The plus is that students at liberal arts colleges and universities in the United States get to have a broader exposure to potentially a variety of fields, and American employers and institutions like that. They appreciate students who come to them with academic backgrounds in more than one area.

Essentially, starting university abroad is more like going straight to graduate school from high school. Going into a liberal arts program is going into a four-year “in-between” stage that can be more focused, or less focused. But is its own special package that doesn't really exist anywhere else.

Could you maybe give us an example of that? Let's say that a student wants to become a doctor or lawyer. How would it be different in the US going into liberal arts, versus going to university in, say, a European country?

Grant: Those are actually perfect examples. So, in Germany, if you want to become a medical doctor, you go to university from secondary school. You finish your Arbitur, then you go to university and you study medicine. In the US, you can't do you that. You finish your secondary school, and then you have to go through a four-year “undergraduate” program, which generally is going to mean it’s a liberal arts program. You can study a related field; for example, you can major in biology or chemistry, but you can't go to medical school until you've completed that first degree.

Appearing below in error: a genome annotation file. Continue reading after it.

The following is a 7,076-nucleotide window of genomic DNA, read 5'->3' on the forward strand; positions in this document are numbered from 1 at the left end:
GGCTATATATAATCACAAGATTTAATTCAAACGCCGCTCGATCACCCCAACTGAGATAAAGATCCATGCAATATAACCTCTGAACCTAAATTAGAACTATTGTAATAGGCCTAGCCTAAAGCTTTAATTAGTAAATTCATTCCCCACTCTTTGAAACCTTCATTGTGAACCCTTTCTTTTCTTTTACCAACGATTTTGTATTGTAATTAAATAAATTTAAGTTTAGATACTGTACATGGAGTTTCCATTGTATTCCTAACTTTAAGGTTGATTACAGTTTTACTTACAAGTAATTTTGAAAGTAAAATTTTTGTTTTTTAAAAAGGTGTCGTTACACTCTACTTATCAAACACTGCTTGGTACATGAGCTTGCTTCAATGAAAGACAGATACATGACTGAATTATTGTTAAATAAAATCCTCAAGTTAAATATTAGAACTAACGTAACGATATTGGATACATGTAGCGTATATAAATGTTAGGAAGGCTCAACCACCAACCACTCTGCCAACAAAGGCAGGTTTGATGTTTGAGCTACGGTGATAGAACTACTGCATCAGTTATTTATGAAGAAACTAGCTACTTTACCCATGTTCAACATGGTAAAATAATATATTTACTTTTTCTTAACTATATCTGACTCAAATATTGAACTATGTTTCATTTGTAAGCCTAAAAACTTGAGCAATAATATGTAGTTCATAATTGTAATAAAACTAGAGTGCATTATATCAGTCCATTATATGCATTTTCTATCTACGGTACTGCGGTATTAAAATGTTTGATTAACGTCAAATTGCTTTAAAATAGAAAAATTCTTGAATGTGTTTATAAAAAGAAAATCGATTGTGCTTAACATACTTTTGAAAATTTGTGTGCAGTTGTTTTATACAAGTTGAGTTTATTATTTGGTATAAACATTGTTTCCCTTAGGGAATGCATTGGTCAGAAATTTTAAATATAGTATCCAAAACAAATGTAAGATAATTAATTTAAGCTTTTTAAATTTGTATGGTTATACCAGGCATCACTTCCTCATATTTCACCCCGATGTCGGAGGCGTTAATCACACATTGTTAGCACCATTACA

And that's part of this idea of having a broader background. The great thing is, you can go to college in the United States and major in anthropology, or political science, or Spanish, or Chinese, and then go to medical school, too.

You just mentioned “colleges” and “universities.” Could you explain the difference between them?

Grant: Another good question, which doesn't have an exact answer, but the term “college” is obviously an old one, and it is used in the UK and in various contexts, but in the United States that has its own special definition.

In general, a college is an institution that specializes in that first four years after secondary school before graduate school. The degree earned at the end of that is called a bachelor's degree.

In general, a university is a place that offers both the undergraduate program (the first four years) and various graduate programs.

Could you give us some idea of how to organize all of the possibilities out there with colleges and universities, in terms of size, shape, location, etc?

Grant: Yes – I do this constantly with my advisees and families. There aren't any “rules.” The divisions are artificial, but it helps us to think about higher education by breaking it up in some chunks.

Liberal arts colleges – colleges that focus only on liberal arts, that don't have graduate programs, tend to be smaller. In size, they are often in the 2000 student range. That is a big group; there are hundreds of them in the United States.